A new study finds that tuna harvests, including of some species considered "vulnerable," have increased by an astonishing 1,000% in the last 60 years — a rate some scientists warn is unsustainable.
Concerns over animal welfare have led to changes in recent years in how livestock are raised. But seafood has been missing from the conversation. One group aims to change that.
Beef and poultry get labels designating humane treatment; seafood doesn't. Two fishermen want to change that. Their state-of-the-art ship makes fishing safer for crew and minimizes pain for fish.
From ugly fish like sea robin to the discarded parts of livestock, like ox cheeks and chicken feet, a new book celebrates repugnant-looking but flavorful foods, and urges us to eat more of them.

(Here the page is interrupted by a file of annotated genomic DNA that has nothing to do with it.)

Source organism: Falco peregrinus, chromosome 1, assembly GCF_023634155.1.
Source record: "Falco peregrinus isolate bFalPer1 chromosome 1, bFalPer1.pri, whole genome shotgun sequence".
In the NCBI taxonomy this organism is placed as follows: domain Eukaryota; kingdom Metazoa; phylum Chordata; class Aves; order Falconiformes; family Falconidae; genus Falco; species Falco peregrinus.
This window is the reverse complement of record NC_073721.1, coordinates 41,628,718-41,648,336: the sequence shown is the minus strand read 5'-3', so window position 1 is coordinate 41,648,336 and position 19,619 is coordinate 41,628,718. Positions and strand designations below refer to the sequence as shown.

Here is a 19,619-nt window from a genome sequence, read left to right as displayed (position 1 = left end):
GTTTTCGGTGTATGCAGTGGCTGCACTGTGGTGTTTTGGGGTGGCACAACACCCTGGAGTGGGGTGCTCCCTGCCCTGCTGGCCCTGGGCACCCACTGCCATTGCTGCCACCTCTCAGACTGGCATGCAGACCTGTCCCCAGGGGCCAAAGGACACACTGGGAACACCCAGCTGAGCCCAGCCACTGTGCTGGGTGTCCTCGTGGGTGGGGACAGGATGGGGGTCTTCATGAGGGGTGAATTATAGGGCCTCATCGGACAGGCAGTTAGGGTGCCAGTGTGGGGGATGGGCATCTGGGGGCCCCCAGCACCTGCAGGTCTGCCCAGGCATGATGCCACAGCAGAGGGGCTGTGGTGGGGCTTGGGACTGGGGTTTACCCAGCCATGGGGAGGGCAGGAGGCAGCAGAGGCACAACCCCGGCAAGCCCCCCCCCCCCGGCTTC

Whole Foods this month became the latest retailer to adopt a policy to ensure the canned tuna it sells is caught with methods that don't decimate fish stocks or trap other animals.
All reputable seafood guides are science-based, and yet can offer conflicting advice, because they have different goals. Some support sustainable fishers. Others aim to recover declining populations.
Currently, one-fourth of all fish caught globally goes to produce fishmeal and fish oil for farmed seafood, pigs and chickens. A lot of it is "food grade" and could be feeding the world's hungry.
About 90 percent of the fish Americans eat is imported, yet fish caught off our shores is often exported. New efforts are promoting locally caught fish, especially ones we've never appreciated before.